I like gossip as much if not more than most people. I also love the word salacious because of the way it sounds and what it conveys: it’s a lip smackingly good word. I can’t deny getting a kick out of some of the revelations in the Heilemann-Halperin book and I’ve read the excerpts online and may even read the book itself. I am, however, not enjoying its impact on our national political conversation.
We find ourselves discussing whether a septugenarian Senator’s comments about President Obama are racist. And whether or not they’re worse than Trent Lott’s nostalgia for the segregationist 1948 Dixiecrat candidate for President, Strom Thurmond. Harry Reid’s comments are in a word: archaic but phrased differently they would have been relatively innocuous. I live in a city where from 1978 to 2002, the lighter skinned African-American (and Catholic) candidate won the Mayoral election against all comers, black and white. This sort of internal predjudice is not restricted to New Orleans. Additionally, being lectured about civil rights by the likes of boneheaded Texas Senator John Cornyn and Michael (Honest Injun) Steele is preposterous. (Joan Walsh’s post about Steele and other Gooper phonies is a classic.) Besides, Rove and Bush were the ones who pushed Lott out in order to install the more pliable Bill Frist as his replacement. It had nothing to do with morality unless of course one considers Turdblossom and President Beavis to be moralists. I do not.
The Reid remark is not the only bit ofGame Change that has tongues wagging. There’s an extended excerpt inNew York Magazine wherein former Edwards staffers dish on John and Elizabeth’s multitudinous marital meltdowns. Heilemann and Halperin take particular delight in taking potshots at the halo their colleagues in the media placed on Elizabeth Edwards’ head. The excerpt was on one level fascinating and on another appalling. Nobody is surprised to learn that John Haircut is a shallow, vain, megalomaniac but their treatment of Ms. Edwards is cringe inducing. Maybe she’s not as nice as her public image BUT there’s something unseemly about picking on a terminally ill woman whose husband cheated on her and who humiliated her by having a “love child” with the preternaturally icky Rielle Hunter. The Edwards segment could be subtitled: the revenge of the staffers. I’m not even sure how much of it I believe because so much of it is wildly OTT. I almost coughed up a hair ball after reading it. It was *that* nasty. Yuck.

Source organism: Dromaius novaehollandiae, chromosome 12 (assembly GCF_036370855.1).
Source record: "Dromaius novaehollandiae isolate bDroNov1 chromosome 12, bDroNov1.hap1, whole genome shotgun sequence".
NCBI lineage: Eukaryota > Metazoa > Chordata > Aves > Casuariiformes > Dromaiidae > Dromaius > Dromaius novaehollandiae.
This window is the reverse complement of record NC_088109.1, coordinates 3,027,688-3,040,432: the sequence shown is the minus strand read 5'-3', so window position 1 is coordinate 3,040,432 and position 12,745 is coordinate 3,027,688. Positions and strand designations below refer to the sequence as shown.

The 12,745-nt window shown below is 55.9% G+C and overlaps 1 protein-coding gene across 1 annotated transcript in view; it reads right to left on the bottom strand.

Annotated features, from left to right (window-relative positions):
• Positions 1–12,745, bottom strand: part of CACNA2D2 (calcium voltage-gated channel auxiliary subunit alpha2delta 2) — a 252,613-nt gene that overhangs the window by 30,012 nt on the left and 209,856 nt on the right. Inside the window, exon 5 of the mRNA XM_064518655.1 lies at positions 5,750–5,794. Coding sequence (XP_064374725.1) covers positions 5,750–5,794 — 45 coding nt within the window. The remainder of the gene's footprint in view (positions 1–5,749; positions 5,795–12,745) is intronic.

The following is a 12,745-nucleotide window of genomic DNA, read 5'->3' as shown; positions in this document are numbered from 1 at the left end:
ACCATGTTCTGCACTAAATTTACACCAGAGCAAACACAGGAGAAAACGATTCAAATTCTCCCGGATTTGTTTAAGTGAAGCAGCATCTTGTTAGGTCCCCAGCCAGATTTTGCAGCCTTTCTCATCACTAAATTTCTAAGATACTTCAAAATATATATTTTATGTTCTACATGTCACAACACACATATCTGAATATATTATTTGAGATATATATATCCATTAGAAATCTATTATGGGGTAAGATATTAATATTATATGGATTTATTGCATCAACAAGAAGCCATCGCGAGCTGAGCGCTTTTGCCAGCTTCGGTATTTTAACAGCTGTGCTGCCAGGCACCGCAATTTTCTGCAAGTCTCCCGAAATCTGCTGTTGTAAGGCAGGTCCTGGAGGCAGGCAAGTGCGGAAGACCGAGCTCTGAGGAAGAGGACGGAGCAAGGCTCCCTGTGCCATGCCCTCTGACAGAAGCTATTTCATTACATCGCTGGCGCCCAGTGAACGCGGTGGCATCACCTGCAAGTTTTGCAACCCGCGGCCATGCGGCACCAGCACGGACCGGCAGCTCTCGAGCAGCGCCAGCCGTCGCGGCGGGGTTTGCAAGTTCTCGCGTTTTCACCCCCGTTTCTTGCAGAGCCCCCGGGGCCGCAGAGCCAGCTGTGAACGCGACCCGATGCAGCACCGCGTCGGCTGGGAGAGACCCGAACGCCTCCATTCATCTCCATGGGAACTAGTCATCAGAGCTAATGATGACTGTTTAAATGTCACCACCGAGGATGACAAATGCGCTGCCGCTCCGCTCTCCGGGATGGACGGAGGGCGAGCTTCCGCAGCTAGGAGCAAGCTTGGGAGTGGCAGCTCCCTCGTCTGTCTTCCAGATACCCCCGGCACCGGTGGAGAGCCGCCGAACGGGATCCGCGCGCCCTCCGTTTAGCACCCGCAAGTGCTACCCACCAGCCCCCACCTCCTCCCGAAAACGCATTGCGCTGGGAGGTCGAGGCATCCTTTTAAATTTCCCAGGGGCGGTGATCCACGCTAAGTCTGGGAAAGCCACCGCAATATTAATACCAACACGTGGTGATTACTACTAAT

There’s a Clinton bashing chapter online at ABC News.com. Again, the details of Ms. Clinton’s pondering a run for President in 2004 were interesting but Heilemann and Halperin do something that I hate, hate, hate. They presume to enter the mind of Hillary Clinton to tell us what she was thinking. I hate this transfer of omniscient narration from fiction into journalism but it’s been around so long that we’re stuck with it. Me, I call it faction and every time I encounter it, I grit my teeth and shake my head. It’s another part of the Bob Woodward legacy to insider political journalism. My own literary hero, Gore Vidal, chose to write historical fiction because it is the *only* way to honestly enter the mind of another person. We can know *what* they say but we can never know what they were thinking as they said it. End of today’s episode of pet peeve theatre.
Glenn Greenwald wrote an excellent post the other day decrying the use of anonymous sources to peddle, well, salacious gossip. Heillmann and Halperin may even out Drudge, Matt Drudge. But unlike Glenn, I can’t swear off the stuff. That’s why we call it political crack, y’all. Gossip is fun, policy is hard; especially for the MSM. That’s the main reason we keep having these gossipy Clinton impeachment era style flashbacks. I wish it weren’t so but it is. Human nature isn’t always a pretty sight.
I feel yet another musical reference coming on. Here’s Richard Thompson with his classic tune about salacious gossip, Backstreet Slide:
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